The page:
Exploring the molecular state space of cells in the brain
Speaker: Vilas Menon, Columbia University
Abstract: The brain contains a diverse array of cells with dramatically different electrical properties, morphologies, and connectivity patterns. Presumably, these differences are reflected in the underlying molecular composition of these cells. The advent of single-cell RNA-sequencing, which quantifies the gene expression-based molecular makeup of individual cells, has resulted in brain-specific data sets with measurements for thousands of features in each cell. In theory, each cell occupies a stable state in the overall molecular landscape, and cells of a given “type” are assumed to be close to each other in this landscape. Based on this assumption, the first major challenge in the single-cell RNA-seq field was to organize individual cells into coherent cell types based on the similarity of their molecular profiles. Approaches to solve this clustering/matrix decomposition problem have validated known cell type differences, while simultaneously providing new understanding into the organization of cells in the brain. In addition, insight from cell clustering leads to an intriguing new question: can existing information about the cellular landscape be used to infer the existence of stable, but hitherto unexamined, cell types? While not a mathematically rigorous problem, this question can nonetheless be approached with heuristic techniques to identify potentially novel cell types. Ultimately, developing systematic methods to predict the existence of unknown cell types has exciting future applications to the field of therapeutics and synthetic biology.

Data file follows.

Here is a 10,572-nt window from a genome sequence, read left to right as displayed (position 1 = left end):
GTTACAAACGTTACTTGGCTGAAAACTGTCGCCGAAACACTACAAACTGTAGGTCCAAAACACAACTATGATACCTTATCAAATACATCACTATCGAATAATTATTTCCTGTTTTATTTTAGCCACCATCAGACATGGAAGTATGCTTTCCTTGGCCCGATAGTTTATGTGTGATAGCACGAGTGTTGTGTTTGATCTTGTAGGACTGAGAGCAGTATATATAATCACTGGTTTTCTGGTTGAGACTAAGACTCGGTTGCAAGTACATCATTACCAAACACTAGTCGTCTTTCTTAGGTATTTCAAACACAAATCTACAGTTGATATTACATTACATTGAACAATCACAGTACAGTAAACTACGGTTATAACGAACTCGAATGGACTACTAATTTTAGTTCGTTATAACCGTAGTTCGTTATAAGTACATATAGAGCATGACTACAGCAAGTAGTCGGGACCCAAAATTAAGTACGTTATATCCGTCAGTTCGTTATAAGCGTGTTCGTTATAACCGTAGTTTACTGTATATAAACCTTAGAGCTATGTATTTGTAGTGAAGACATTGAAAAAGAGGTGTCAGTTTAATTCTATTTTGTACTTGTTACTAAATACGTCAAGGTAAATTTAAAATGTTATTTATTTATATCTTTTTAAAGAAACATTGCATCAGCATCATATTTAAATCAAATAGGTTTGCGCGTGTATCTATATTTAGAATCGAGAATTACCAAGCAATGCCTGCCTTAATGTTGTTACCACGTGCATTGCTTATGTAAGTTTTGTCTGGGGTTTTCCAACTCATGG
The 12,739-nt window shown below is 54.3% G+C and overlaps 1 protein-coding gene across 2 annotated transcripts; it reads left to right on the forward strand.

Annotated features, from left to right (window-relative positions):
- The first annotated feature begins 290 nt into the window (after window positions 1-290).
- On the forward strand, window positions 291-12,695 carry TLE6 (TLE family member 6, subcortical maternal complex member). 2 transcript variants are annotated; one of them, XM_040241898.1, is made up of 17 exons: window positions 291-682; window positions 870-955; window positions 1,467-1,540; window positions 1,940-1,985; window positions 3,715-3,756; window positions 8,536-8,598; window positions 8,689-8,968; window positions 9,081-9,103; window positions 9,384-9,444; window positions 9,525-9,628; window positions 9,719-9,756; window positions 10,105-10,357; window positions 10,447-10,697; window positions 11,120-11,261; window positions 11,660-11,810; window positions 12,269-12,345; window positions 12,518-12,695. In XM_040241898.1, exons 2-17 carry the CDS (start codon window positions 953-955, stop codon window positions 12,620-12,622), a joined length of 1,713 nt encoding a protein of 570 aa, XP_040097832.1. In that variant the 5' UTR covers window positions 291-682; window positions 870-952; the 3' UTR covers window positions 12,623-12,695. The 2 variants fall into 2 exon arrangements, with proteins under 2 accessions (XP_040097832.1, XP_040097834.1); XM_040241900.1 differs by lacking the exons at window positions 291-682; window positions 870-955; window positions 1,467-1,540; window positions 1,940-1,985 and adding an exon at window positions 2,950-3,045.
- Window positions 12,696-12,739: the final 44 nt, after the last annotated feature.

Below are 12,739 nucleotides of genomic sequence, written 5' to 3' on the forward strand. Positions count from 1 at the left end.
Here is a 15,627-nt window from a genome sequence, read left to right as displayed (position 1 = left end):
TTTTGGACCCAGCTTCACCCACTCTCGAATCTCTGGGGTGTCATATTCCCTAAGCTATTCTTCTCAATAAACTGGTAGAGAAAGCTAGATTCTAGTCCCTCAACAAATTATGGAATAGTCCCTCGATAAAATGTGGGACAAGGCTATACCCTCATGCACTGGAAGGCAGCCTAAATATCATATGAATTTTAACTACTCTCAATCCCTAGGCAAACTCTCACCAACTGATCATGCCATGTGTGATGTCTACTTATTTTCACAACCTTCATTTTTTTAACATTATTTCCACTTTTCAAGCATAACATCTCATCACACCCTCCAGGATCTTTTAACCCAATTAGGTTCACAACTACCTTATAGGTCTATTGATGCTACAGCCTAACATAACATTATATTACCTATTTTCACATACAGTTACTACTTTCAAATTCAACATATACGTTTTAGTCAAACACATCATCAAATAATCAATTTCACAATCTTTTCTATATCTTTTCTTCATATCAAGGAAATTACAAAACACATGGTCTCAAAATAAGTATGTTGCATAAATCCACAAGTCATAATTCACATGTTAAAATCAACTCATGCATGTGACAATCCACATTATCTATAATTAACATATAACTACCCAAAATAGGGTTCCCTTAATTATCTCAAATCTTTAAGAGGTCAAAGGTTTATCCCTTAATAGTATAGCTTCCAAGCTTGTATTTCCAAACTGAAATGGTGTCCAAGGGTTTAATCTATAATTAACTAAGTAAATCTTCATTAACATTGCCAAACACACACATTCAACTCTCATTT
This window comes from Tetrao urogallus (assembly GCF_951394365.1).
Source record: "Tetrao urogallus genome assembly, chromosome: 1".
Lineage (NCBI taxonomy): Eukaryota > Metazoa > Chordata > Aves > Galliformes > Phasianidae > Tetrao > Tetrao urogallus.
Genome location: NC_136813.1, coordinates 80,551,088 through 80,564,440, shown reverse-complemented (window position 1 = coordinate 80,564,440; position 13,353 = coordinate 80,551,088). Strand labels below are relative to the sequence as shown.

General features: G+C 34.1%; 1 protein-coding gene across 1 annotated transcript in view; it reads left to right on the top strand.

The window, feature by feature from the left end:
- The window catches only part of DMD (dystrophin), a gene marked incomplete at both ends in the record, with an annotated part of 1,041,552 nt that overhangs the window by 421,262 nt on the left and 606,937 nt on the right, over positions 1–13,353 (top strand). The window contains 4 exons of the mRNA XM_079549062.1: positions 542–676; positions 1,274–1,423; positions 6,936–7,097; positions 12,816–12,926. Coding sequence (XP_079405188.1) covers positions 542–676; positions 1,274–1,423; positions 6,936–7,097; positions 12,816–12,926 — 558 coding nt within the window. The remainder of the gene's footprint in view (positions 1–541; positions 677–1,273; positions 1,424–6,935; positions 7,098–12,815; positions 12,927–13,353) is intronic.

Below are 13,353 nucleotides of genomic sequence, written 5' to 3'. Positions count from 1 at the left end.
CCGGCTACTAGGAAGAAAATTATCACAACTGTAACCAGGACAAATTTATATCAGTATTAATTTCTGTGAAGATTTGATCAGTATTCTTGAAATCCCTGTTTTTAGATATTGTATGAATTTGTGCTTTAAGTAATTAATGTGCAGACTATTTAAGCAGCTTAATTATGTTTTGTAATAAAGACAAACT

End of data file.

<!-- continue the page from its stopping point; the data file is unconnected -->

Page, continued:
Room Reservation Information
Room Number: 106 McAllister
Time: 1:30pm - 2:30pm